From technology-enabled spa products to retro materials, CLARK KELLY explores some of the top trends
Our lives today are a blend of traditional and contemporary, outdoors and indoors, luxury and basic technology. As you might expect, bathrooms are increasingly required to mirror these developments.
In the future, the bathroom will be taking on greater importance within the canon of the home due to a variety of factors, says Jens J. Wischmann, managing director of the German Sanitary Industry, which organises the Pop-Up My Bathroom trend forum at ISH, the world’s leading trade fair for bathroom interiors, held in Frankfurt each March.
Chic spaces: Shades of grey are
growing in appeal
“The hectic pace of the times we live in, the need to recharge our batteries, the desire for retreat, meditation and self-realisation – all those things are turning the bathroom into the universal nerve centre of the home. And in this important space, we no longer want to live with floor-to-ceiling moss-green tiles, we want to spend more time in there. There’s huge renovation potential that’s just waiting to be activated,” he says.
Technology, innovative materials and new products such as flush-fitting shower trays and cosy bathroom furniture are all driving the trend towards spaces that are welcoming and engaging. MEI highlights three major trends for specifiers and project designers to keep in mind.
The days of bathroom singers have given way to functioning spaces that, quite literally, sing and dance. The integration of technology into every aspect of design and manufacturing has spawned iPad-controlled bathrooms, infrared taps and waterproof entertainment systems. If a car can recognise its driver and click the seat into the right position accordingly, why shouldn’t the bathroom follow suit and be wired up as a single unit programmed to serve the individual needs of its user? This can be achieved both by digital technologies and intelligently designed products which, thanks to minimised components, can be made extremely slender indeed when necessary. For example, Touch-free faucets such as eMote, which uses infrared technology to react to an approaching user, are already in use at malls in Dubai.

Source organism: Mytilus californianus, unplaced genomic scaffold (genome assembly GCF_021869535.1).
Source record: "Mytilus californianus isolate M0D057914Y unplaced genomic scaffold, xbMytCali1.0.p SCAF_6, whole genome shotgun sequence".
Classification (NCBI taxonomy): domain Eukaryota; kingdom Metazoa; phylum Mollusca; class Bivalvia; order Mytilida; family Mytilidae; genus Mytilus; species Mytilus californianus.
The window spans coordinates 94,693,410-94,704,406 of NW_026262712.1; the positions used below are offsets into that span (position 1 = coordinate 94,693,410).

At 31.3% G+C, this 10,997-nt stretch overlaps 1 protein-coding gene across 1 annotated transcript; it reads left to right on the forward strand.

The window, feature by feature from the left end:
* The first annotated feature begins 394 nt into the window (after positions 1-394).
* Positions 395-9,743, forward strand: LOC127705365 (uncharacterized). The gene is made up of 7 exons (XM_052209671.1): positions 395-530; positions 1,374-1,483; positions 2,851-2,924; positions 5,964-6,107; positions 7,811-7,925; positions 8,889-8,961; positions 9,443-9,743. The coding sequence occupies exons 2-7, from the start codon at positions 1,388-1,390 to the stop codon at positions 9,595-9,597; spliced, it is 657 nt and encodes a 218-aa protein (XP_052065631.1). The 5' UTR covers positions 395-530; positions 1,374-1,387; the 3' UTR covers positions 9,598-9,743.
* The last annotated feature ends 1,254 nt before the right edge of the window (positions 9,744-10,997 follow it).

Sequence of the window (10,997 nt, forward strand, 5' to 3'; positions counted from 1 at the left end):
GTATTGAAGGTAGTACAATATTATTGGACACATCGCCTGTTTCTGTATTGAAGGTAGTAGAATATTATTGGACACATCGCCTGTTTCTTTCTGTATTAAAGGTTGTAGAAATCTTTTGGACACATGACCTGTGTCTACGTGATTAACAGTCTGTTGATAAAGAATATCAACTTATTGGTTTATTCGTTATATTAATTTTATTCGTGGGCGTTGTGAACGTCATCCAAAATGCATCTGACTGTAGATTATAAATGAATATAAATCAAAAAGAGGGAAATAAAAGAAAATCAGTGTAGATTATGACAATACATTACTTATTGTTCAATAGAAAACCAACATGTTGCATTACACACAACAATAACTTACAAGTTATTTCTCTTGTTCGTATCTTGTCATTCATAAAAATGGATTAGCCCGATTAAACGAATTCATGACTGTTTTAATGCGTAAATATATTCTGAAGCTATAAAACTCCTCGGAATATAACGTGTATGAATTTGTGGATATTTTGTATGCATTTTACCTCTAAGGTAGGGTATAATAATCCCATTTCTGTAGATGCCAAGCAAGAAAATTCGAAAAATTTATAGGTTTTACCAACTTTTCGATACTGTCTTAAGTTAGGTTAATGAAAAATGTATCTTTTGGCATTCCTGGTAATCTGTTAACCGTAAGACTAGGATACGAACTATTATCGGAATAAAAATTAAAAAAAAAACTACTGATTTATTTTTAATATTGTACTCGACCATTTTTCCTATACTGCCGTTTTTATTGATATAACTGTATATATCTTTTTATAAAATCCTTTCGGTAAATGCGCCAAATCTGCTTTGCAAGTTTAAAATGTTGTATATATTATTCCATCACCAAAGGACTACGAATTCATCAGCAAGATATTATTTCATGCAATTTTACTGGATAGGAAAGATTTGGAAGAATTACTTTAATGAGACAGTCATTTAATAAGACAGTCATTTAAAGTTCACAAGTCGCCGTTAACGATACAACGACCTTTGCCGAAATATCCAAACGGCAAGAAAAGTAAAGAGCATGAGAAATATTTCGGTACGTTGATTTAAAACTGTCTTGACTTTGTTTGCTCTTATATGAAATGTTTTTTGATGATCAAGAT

Bright hues: Colour is moving into
Philippe Starck’s Axor Starck Organic, manufactured by Hansgrohe, combines technology, ecology and economy into a minimalist design that combines soft shapes and flowing transitions with intelligent functions. The range’s basin mixers harmoniously meld the waterspout and temperature control function into a beautifully unified product, featuring a revolutionary water jet system, which consists of 90 individual outlets that produce pearls of water when prompted, creating an immersive and sensual water-based experience – using only 3.5 litres per minute. Temperature and water flow can also be controlled with a simple twist of the nozzle at the top and bottom of the mixer.
With water conservation a major issue in the region, Dornbracht has teamed with Sieger Design, Square One and Meiré und Meiré to bring a new technology into bathrooms this year. The product, Smart Water, integrates the many options for digitisation in the bathroom by networking the various components of the bathroom with one another, while conveniently simplifying and individualising the applications involved. With separate dials to control temperature and water volume, and an easy-view display that calls up pre-programmed settings, the decentralised arrangement makes it possible to separate the installation of controls and water outlet. “The bathroom is becoming digital,” CEO Andreas Dornbracht said in a media statement. “Even today, smart tools are the foundation for the bathroom and the kitchen of tomorrow.”
Blended spaces: Bringing luxury
back into the bathroom
Other new products take advantage of our inter-connected lives. Swiss company Crosswater now offers a way to use iPhones to control water delivery in the bathroom, making it easy to do away with bath taps, while allowing users of a digital app to fill bathtubs or turn on showers before even stepping into the bathroom. Precise thermostatic control ensures water temperature remains constant at all times regardless of fluctuations caused by home appliances being used at the same time.
Manufacturers are also using inter-connected technology to cater to users’ demands for customised, spa-like experiences. Grohe Spa’s F-digital Deluxe, exhibited at IMM Cologne 2013, is a modular shower concept that integrates users’ iPods to bathe the shower in ambient light or fill it with soothing steam, to the accompaniment of their favourite tunes, of course. The concept allows for fully customised combinations of head and body showers as well as of the available lighting, music and steam modules. Lighting and sound modules installed in the other zones contribute to a pleasant spa ambiance which is further enhanced by the rectangular Allure Brilliant faucets from the Grohe spa collection.
However, this year’s hot new trend is the waterproof TV. Bagno Design’s BagnoVision product cleverly incorporates a 19-inch tall high-density colour TV into the bathroom mirror, allowing users to catch up on their soaps while soaking in the bath. Each mirror TV comes complete with Bluetooth technology enabling connectivity to other devices such as MP3 players, besides waterproof remote control, speakers and radio.
COLOUR VS GREY
When it comes to colour, bathrooms are either grey or shot through in vibrant tones – there’s barely any middle ground between the two extremes. According to a February design survey by the North American National Kitchen and Bath Association, grey colour schemes in both kitchens and bathrooms have witnessed a dramatic escalation since 2010, particularly over the past year. Used currently in 56 per cent of bathrooms, shades of grey are growing in appeal as they are seen as creating chic, sophisticated spaces that many consumers desire.